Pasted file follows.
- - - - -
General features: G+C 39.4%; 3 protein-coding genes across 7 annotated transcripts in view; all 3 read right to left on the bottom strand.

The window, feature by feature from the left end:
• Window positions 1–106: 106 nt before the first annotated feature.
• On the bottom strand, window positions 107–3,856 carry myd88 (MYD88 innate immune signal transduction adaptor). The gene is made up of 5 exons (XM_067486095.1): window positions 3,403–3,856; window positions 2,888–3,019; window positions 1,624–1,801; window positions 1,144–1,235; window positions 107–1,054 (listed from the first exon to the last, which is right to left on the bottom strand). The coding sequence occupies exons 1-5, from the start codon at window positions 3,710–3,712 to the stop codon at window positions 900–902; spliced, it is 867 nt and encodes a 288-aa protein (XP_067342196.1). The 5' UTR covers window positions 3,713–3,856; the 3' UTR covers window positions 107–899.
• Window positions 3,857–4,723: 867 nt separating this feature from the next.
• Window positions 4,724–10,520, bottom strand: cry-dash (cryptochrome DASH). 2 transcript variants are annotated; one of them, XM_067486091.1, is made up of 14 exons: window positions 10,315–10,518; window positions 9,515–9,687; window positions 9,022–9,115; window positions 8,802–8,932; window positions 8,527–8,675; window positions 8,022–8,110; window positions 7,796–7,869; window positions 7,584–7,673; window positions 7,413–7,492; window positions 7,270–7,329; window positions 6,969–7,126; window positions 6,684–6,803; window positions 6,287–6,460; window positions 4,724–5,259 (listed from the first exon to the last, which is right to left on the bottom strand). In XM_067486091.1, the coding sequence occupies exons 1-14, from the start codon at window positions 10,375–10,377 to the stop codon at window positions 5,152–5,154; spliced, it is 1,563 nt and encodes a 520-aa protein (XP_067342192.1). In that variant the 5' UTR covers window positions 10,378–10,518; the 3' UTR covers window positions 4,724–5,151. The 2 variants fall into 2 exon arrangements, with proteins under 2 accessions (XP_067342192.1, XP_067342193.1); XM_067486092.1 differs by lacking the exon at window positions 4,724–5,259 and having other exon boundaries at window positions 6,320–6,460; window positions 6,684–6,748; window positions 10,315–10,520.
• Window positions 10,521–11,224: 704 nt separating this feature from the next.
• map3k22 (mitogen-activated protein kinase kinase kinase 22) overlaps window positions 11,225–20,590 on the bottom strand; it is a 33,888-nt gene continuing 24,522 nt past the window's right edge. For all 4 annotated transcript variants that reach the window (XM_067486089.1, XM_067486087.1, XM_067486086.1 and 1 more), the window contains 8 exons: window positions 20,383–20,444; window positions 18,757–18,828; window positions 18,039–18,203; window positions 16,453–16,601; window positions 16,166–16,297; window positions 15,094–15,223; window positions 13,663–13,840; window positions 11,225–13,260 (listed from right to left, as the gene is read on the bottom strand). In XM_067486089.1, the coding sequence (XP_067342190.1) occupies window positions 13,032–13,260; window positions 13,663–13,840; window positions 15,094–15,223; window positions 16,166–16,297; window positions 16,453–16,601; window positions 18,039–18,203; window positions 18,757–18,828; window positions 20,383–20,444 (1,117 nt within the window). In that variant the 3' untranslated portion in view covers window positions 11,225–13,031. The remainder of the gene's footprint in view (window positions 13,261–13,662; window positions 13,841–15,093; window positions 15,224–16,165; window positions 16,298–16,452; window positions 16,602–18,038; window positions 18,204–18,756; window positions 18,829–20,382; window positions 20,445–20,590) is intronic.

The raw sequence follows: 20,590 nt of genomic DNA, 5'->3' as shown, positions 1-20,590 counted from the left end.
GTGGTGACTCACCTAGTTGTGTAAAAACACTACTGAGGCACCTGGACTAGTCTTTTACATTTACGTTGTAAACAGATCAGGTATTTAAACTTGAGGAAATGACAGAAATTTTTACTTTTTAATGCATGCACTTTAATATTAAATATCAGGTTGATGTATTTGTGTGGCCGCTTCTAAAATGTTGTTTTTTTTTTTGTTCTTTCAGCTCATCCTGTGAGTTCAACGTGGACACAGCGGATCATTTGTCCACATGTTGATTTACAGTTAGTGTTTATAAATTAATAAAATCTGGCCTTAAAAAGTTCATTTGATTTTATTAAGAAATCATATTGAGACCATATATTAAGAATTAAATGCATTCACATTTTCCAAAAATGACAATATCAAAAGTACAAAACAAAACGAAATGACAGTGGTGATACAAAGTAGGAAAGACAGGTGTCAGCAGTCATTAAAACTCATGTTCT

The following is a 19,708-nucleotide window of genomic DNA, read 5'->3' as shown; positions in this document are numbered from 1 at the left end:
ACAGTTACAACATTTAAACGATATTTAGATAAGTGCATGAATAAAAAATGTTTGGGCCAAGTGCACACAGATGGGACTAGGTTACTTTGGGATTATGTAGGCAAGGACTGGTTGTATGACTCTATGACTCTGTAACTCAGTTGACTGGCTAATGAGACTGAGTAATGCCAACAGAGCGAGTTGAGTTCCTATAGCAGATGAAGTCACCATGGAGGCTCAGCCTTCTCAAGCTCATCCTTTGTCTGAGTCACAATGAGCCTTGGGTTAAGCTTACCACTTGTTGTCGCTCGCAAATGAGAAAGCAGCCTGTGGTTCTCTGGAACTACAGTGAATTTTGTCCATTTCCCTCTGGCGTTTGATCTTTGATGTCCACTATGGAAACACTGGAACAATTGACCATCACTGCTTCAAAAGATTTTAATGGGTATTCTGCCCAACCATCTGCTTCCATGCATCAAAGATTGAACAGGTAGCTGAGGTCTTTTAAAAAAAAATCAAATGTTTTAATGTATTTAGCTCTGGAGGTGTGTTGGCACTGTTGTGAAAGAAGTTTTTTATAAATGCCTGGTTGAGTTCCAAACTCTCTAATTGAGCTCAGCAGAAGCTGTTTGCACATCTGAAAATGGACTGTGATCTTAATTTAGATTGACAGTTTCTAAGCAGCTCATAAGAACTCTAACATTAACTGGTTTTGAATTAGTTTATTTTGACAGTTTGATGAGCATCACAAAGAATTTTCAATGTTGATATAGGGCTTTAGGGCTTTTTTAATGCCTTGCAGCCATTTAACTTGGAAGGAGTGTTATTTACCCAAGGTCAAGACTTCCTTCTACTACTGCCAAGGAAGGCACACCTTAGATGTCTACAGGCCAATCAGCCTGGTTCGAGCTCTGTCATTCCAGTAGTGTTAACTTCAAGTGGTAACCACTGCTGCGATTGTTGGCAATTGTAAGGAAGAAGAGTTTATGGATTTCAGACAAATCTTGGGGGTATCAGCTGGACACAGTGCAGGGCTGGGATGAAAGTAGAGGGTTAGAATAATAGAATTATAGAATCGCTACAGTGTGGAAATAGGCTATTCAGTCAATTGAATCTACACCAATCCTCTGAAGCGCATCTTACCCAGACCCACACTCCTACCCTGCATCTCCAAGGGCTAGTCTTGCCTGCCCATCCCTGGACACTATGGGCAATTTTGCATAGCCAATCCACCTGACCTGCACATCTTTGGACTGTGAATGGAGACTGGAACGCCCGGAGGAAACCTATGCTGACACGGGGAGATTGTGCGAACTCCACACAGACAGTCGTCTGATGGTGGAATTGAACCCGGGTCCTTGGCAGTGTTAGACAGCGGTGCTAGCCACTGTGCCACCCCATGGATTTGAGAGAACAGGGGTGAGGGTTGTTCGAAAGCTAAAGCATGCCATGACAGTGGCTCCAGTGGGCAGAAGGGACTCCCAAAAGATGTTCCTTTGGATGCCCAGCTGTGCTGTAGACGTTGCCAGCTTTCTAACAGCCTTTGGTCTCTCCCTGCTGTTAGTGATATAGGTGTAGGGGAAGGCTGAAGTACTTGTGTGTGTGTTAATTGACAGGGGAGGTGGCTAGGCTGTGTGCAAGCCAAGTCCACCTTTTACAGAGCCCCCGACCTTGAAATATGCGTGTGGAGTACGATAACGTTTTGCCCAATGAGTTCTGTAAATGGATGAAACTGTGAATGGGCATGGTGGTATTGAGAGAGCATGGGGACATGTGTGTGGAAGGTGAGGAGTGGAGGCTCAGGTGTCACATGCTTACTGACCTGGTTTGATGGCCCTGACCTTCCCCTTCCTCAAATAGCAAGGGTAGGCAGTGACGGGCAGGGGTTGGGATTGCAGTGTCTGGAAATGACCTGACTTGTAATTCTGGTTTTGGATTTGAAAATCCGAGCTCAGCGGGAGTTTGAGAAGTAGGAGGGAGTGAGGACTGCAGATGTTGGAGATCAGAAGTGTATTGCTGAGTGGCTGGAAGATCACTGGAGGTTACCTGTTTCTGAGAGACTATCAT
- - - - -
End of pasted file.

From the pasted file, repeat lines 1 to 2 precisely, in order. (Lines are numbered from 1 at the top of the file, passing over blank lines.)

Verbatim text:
General features: G+C 39.4%; 3 protein-coding genes across 7 annotated transcripts in view; all 3 read right to left on the bottom strand.

The window, feature by feature from the left end: